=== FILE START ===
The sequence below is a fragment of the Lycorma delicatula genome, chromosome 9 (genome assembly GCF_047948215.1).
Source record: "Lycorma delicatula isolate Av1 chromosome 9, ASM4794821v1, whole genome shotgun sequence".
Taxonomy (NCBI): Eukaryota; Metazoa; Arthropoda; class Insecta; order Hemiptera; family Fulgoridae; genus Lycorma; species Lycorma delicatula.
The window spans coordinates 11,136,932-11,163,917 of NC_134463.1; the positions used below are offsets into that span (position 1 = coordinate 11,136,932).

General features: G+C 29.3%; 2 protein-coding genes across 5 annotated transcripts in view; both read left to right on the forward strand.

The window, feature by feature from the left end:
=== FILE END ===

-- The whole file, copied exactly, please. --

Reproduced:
The sequence below is a fragment of the Lycorma delicatula genome, chromosome 9 (genome assembly GCF_047948215.1).
Source record: "Lycorma delicatula isolate Av1 chromosome 9, ASM4794821v1, whole genome shotgun sequence".
Taxonomy (NCBI): Eukaryota; Metazoa; Arthropoda; class Insecta; order Hemiptera; family Fulgoridae; genus Lycorma; species Lycorma delicatula.
The window spans coordinates 11,136,932-11,163,917 of NC_134463.1; the positions used below are offsets into that span (position 1 = coordinate 11,136,932).

General features: G+C 29.3%; 2 protein-coding genes across 5 annotated transcripts in view; both read left to right on the forward strand.

The window, feature by feature from the left end: